"The Telegraph had argued Thomas was libel-proof for two reasons: He already had such a lengthy criminal record that even false statements could not damage his reputation further, and any disputed statements in the article would not harm his reputation beyond the true statements in the same article."But the Supreme Court said the first ground would apply only if the plaintiff was already notorious because of widespread publicity about his crimes, which was not the case with Thomas. "Criminal convictions alone are not enough to justify application of the doctrine," the court said.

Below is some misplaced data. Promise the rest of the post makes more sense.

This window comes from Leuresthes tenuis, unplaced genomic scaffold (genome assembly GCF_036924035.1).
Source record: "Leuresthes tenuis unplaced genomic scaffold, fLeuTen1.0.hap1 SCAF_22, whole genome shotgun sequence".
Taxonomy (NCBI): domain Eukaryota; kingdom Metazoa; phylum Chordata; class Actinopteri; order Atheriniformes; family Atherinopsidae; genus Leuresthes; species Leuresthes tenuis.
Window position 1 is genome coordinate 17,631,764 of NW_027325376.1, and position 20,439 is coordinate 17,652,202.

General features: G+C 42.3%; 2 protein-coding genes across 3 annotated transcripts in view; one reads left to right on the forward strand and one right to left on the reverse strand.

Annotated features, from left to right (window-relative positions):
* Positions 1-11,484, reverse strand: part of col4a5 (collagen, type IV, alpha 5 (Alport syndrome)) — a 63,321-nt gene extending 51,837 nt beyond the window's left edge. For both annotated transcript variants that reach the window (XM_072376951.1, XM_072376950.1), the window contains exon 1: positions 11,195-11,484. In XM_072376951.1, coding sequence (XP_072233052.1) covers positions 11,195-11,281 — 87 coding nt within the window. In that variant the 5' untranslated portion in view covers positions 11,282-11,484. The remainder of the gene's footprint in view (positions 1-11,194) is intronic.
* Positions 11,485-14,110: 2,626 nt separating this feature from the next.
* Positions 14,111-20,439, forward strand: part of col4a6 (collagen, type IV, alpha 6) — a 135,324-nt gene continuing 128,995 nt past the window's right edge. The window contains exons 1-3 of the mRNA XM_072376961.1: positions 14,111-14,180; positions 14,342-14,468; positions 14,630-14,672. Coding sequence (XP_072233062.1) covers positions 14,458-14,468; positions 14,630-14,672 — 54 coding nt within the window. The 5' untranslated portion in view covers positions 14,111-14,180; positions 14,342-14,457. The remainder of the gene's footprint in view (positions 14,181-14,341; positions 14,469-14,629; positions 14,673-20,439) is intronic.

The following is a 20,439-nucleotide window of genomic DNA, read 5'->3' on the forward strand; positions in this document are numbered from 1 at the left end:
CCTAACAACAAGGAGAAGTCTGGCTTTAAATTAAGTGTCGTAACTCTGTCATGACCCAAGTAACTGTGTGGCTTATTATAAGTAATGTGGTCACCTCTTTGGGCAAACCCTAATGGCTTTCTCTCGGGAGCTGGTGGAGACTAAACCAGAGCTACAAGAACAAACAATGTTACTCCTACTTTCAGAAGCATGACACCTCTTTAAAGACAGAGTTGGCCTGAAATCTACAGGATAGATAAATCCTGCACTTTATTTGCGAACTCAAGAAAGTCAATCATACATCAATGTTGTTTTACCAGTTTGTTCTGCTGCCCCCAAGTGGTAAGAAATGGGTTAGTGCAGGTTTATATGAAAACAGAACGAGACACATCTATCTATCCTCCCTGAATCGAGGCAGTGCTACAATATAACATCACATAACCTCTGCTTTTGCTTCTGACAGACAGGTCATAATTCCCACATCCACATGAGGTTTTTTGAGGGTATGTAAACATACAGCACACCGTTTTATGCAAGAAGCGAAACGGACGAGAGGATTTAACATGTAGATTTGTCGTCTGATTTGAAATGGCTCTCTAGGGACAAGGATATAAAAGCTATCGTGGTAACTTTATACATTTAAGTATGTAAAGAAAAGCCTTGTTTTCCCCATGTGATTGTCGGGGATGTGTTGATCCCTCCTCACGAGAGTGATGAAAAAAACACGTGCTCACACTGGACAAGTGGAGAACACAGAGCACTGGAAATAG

The court declined to decide the second question, the AP reports, saying that Thomas had challenged more than half the statements in the article and that, while evidence supported some of them as true, the lower court had not decided whether others were false, statements of opinion or protected by the fair-reporting privilege.
The full text of the opinion is here.